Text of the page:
3rd Grade

Pointillism and Hatching

The 3rd graders have started learning about two different techniques for shading--Pointillism and Hatching/Cross-Hatching. We went through some practice exercises last week where the students explored creating different values using nothing more than their markers and some intentional spacing. This week 3rd graders are taking a day to practice their newly learned techniques so that they're prepared to create their Pointillism projects at week's end.

Pointillism is a unique and fun way to create art. It is not difficult, but requires patience and forethought--things 3rd graders are known to an abundance of, right? This is part of what makes Pointillism a valuable lesson--there is no way to rush this technique without greatly affecting the end-product. This is one of the first projects students do in art class that results in a more quiet, focused, and relaxed atmosphere.

Despite being a short promotional video (read: advertisement) for a brand of markers, the video below gives a fairly clear picture of how students are creating their drawings. Check it out!

Connector Pen Pointillism

Abstract Line Designs, Texture, and Animals

The 4th graders recently finished up their Abstract Line Designs and the fruits of their labors are hanging up out in the hallway outside the art room. Holy smokes have the compliments come rolling in on these! Make sure to check in with your child about the creation process for this work of art as it's been a very different process from what students are used to!

Currently the 4th graders are creating portraits of animals whilst learning about observational drawing, proportion, and texture. Students are tasked with selecting a portrait of an animal (either from online or from provided books/magazines) and then must practice drawing it from observation. This is a difficult process to learn as students learn to "turn off" the left hemisphere of their brains and "turn on" the right hemisphere of their brains (we're all well versed in Betty Edwards' seminal work Drawing on the Right Side of the Brain, right??).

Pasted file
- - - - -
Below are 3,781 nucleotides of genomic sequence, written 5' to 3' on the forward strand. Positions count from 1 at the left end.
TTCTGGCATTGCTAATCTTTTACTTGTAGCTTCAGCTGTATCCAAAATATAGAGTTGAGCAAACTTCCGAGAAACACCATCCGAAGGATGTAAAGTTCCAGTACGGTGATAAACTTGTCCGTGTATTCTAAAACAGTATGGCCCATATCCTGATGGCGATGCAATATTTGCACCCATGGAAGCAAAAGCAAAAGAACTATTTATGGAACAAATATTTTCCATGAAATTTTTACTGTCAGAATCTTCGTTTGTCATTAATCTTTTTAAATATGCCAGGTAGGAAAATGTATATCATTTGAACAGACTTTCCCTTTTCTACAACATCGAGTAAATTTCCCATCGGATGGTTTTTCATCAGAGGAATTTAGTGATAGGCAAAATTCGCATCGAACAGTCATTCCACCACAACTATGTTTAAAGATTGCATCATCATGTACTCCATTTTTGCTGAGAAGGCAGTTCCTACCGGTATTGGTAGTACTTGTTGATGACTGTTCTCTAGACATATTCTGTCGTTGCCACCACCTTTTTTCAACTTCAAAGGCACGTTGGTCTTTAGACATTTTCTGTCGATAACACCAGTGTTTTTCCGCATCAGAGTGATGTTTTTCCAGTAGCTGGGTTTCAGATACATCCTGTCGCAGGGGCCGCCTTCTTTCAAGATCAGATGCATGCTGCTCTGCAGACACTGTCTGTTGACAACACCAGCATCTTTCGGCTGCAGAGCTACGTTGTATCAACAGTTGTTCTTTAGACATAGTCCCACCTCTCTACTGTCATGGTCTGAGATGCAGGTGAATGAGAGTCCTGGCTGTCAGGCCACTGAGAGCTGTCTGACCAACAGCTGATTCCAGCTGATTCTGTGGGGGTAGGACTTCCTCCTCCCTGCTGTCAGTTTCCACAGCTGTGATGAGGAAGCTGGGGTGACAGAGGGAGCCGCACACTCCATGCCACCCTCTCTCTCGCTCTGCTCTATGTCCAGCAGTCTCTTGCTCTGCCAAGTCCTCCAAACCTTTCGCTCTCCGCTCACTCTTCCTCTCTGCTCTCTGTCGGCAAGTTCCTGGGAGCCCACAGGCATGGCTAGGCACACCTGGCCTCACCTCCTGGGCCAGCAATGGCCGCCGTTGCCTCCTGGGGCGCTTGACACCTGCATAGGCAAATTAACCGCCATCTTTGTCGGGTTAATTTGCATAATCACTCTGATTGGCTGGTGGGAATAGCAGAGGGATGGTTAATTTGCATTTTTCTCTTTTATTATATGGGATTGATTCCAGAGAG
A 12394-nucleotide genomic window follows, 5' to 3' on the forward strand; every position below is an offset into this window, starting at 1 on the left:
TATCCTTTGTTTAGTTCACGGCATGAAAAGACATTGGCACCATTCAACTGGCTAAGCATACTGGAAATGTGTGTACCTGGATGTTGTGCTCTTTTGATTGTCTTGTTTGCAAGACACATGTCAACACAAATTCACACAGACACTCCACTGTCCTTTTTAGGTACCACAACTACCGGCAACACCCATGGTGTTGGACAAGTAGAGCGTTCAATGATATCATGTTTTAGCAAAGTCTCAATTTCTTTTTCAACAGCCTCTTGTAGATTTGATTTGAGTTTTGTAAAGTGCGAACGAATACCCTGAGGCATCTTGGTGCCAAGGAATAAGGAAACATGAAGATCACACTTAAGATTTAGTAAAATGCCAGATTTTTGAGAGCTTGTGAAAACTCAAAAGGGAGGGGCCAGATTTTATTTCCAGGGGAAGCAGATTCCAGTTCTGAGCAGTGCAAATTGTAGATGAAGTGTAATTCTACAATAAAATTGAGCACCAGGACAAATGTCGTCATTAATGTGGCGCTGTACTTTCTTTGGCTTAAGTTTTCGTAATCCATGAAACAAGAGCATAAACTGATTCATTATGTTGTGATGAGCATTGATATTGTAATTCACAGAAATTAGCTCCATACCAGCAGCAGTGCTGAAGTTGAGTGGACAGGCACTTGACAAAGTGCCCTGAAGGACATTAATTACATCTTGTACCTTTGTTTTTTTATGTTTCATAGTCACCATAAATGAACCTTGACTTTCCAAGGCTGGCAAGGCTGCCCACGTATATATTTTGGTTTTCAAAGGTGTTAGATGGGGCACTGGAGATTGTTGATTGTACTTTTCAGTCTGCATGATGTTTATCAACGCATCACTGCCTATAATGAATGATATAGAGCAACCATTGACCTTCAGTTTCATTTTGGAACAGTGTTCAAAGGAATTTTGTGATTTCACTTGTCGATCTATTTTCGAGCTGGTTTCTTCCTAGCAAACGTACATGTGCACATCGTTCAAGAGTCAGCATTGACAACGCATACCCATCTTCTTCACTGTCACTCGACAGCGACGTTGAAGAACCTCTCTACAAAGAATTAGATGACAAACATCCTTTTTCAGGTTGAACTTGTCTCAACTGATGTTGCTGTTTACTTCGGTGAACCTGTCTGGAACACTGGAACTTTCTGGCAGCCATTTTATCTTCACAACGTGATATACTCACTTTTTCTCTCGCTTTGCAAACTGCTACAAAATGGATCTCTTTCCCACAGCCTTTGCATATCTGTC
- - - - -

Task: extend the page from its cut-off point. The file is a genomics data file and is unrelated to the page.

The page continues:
Lastly students will take this process and apply it to drawing their animal portraits on scratch paper. One of the great benefits to working with scratch paper is that it forces students to look at values from a very different perspective. Creating light marks on dark paper means the process for shading is backwards from what students are used to (that is, making dark marks on light paper).

Below is a video showing scratch paper in action. Check it out!

Incredible Tabby Cat Scratch Board Speed Drawing

5th Grade Art

Paul Klee and Color Schemes

The 5th graders have finished their unit on typography and are moving on to creating multi-medium collage art inspired by the works of Paul Klee. Students looked at a handful of Paul Klee's pieces and learned about his fascination with and genuine appreciation for children's art.

Additionally, students are learning about three different color schemes--Monochromatic, Analogous, and Complementary--and will be utilizing one of them for their paintings.

Look for these paintings to be put on display later next week!

Paul Klee Prezi

This Prezi was the initial introduction 5th graders received when we first looked at Paul Klee that shows a handul of Klee's works. The pieces selected for this presentation were selected for their apparent influence from children's artwork.